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Can I be sued by a nursing home for additional money after the resident of the home was discharged and our balance due was zero?

Pittsburgh, PA |

My wife , myself and my sister in law have power of attorney . My father in law went into the home after a stroke and could not sign the contract so I did . Both the home and our county case worker told us he met the spend down requirements . but then changed their story . Unfortunately I do not have anything in writing from either stating this only verbal discussions that I can't prove . What I think happened was that we got the $ 6 , 000 from mother in law insurance and the county worker said she would ignore it but then she said she had to count it as an asset and the home is claiming it . I don't think I have a documented case to stand on and should pay the $ 7000 but am concerned about the attorney's fees and court costs which I will owe as well . Should I just pay it and not get a lawyer

Attorney Answers 5


  1. Without seeing the actual document you signed and without understanding the capacity in which you signed the document, it is not possible to advise you. If you signed the document under the power of attorney, you would not necessarily have been obligating yourself personally for anything, but rather your signature stood for your relative, not you personally. I suggest you take the documents and related information to an attorney for a consultation where everything can be reviewed and better understood.

    Legal Disclaimer:

    If this information has been helpful, please indicate below.

    Mr. Lundeen is licensed to practice law in Florida and Vermont. The response herein is not legal advice and does not create an attorney/client relationship. The response is in the form of legal education and is intended to provide general information about the matter within the question. Oftentimes the question does not include significant and important facts and timelines that, if known, could significantly change the reply and make it unsuitable. Mr. Lundeen strongly advises the questioner to confer with an attorney in your state in order to ensure proper advice is received.

    This ans. does not create an attorney/client relationship.


  2. No, you would want a lawyer in Pittsburgh to investigate the situation. Use Avvo's "find a lawyer" tool for a lawyer in your city. Good luck.

    Only 29% Contingency Fee! Phone: 215-510-6755 www.InjuryLawyerPhiladelphia.com


  3. A comprehensive binding release upon payment would preclude further liability but unless you get a lawyer you won't know whether you should pay anything in the first place and whether the release is properly worded. Try John Payne, Esq. He is knowledgeable and reasonably priced.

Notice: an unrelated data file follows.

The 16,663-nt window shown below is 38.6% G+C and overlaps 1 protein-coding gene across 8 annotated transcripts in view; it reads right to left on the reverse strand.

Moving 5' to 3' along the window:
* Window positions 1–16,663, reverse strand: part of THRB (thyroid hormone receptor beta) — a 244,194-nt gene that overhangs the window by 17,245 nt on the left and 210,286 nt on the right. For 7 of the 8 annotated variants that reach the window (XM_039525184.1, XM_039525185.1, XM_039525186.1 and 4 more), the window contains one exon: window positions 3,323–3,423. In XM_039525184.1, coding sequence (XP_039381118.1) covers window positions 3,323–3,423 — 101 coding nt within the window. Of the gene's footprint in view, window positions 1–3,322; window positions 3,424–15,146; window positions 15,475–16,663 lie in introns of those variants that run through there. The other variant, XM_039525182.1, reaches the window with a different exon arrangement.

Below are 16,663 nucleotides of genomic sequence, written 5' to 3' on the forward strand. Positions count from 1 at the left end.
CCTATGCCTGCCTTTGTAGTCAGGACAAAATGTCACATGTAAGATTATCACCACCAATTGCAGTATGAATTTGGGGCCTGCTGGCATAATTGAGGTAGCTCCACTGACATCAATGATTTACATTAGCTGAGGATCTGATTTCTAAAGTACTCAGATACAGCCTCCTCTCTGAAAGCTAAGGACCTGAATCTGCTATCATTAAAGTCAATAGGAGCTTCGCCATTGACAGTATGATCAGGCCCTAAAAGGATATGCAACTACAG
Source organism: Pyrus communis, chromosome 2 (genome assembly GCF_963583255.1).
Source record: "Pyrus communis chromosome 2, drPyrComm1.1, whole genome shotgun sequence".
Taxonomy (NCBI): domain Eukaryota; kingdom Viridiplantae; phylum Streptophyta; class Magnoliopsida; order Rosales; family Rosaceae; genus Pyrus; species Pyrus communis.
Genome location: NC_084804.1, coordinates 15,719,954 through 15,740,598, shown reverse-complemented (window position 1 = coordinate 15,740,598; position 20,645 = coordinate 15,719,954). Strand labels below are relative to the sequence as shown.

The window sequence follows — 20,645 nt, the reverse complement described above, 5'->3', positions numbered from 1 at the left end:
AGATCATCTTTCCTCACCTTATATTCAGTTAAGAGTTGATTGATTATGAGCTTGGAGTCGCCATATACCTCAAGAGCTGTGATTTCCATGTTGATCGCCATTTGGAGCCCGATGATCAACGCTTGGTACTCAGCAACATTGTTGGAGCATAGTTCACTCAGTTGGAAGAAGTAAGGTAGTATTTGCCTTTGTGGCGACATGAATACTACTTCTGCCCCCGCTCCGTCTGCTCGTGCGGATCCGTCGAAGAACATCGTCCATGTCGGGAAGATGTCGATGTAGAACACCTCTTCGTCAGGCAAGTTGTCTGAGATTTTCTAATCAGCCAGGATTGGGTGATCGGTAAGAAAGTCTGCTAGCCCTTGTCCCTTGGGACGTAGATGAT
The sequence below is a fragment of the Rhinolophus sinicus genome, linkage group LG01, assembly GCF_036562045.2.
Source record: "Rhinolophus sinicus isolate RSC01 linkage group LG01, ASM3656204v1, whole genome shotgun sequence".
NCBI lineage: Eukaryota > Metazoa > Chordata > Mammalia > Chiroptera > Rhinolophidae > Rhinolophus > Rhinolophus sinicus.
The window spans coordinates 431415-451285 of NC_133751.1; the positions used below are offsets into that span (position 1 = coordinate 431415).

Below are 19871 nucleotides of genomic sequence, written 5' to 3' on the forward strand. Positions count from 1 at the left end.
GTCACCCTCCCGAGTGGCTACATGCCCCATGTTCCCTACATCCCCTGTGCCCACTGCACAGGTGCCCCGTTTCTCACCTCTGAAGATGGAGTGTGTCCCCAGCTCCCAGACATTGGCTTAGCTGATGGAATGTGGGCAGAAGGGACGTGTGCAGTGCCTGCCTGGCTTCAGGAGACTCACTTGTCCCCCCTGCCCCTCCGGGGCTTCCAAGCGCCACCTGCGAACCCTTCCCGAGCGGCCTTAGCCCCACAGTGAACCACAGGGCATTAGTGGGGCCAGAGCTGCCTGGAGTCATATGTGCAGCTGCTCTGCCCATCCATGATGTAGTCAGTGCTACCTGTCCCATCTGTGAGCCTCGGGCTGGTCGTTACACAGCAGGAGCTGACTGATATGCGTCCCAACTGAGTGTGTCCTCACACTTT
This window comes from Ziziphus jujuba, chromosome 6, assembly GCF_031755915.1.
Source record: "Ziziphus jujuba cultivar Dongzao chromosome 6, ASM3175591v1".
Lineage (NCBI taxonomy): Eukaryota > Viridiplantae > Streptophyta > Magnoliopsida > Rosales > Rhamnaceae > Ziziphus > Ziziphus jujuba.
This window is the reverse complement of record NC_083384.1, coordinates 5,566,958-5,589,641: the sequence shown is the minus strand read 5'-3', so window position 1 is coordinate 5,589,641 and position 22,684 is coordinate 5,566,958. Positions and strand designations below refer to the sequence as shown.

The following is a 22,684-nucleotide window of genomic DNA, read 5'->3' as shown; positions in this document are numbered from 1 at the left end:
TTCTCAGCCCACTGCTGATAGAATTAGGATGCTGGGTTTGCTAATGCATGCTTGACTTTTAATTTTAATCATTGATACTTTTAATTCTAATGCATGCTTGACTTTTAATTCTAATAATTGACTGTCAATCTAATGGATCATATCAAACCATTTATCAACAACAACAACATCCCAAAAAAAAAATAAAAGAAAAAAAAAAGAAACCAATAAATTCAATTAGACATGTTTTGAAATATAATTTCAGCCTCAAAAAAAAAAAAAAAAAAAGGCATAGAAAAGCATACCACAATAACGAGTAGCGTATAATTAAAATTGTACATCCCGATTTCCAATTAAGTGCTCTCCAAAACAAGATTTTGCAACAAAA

Lawrence Friedman, Bridgewater, NJ. Certified as an Elder Law Attorney by the ABA approved National Elder Law Foundation, former Chair NJ State Bar Association Elder and Disabilities Law Section, Member Board of Consultors of NJSBA Real Property, Trusts & Estates Law Section, Vice Chair Special Needs Law Section of National Academy of Elder Law Attorneys, and Master of Laws (LL.M.) in Taxation from N.Y.U. School of Law. Visit SpecialNeedsNJ.com for articles and Q&A on elder law, special needs, wills, trusts, estates, and tax. Visit SpecialNeedsNJ.com/blog and subscribe for free timely updates to be delivered to your inbox. Information on both Avvo and SpecialNeedsNJ.com does not constitute legal advice, as it is general in nature and may not apply to your situation or be subject to important changes. No attorney client relationship exists unless set forth in written engagement terms.

    Lawrence Friedman, Bridgewater, NJ. Certified as an Elder Law Attorney by the ABA approved National Elder Law Foundation, former Chair NJ State Bar Association Elder and Disabilities Law Section, Member Board of Consultors of NJSBA Real Property, Trusts & Estates Law Section, Vice Chair Special Needs Law Section of National Academy of Elder Law Attorneys, and Master of Laws (LL.M.) in Taxation from N.Y.U. School of Law. Visit SpecialNeedsNJ.com for articles and Q&A on elder law, special needs, wills, trusts, estates, and tax. Visit SpecialNeedsNJ.com/blog and subscribe for free timely updates to be delivered to your inbox. Information on both Avvo and SpecialNeedsNJ.com does not constitute legal advice, as it is general in nature and may not apply to your situation or be subject to important changes. No attorney client relationship exists unless set forth in written engagement terms.


  4. The receipt of a lump sum is not counted as a resource in the month of receipt, but is counted thereafter. I believe you can get to the bottom of this by meeting with a local elder law attorney for a consultation. It should not be too expensive for a consultation, and you will be in a better position after the meeting to determine whether you should fight this or cut your losses. The elder law attorney might be able to make phone calls during the meeting to 1) the DPW caseworker, and 2) to the nursing facility business office. Those two calls would help the lawyer to give you advice on what happened and how to proceed. I don't see the harm in your calling the DPW caseworker at this point in order to obtain additional information about what happened.


  5. This seems like a situation that I would fight. The cost of an attorney to review the matter may well save you $6000.00

    Good luck.

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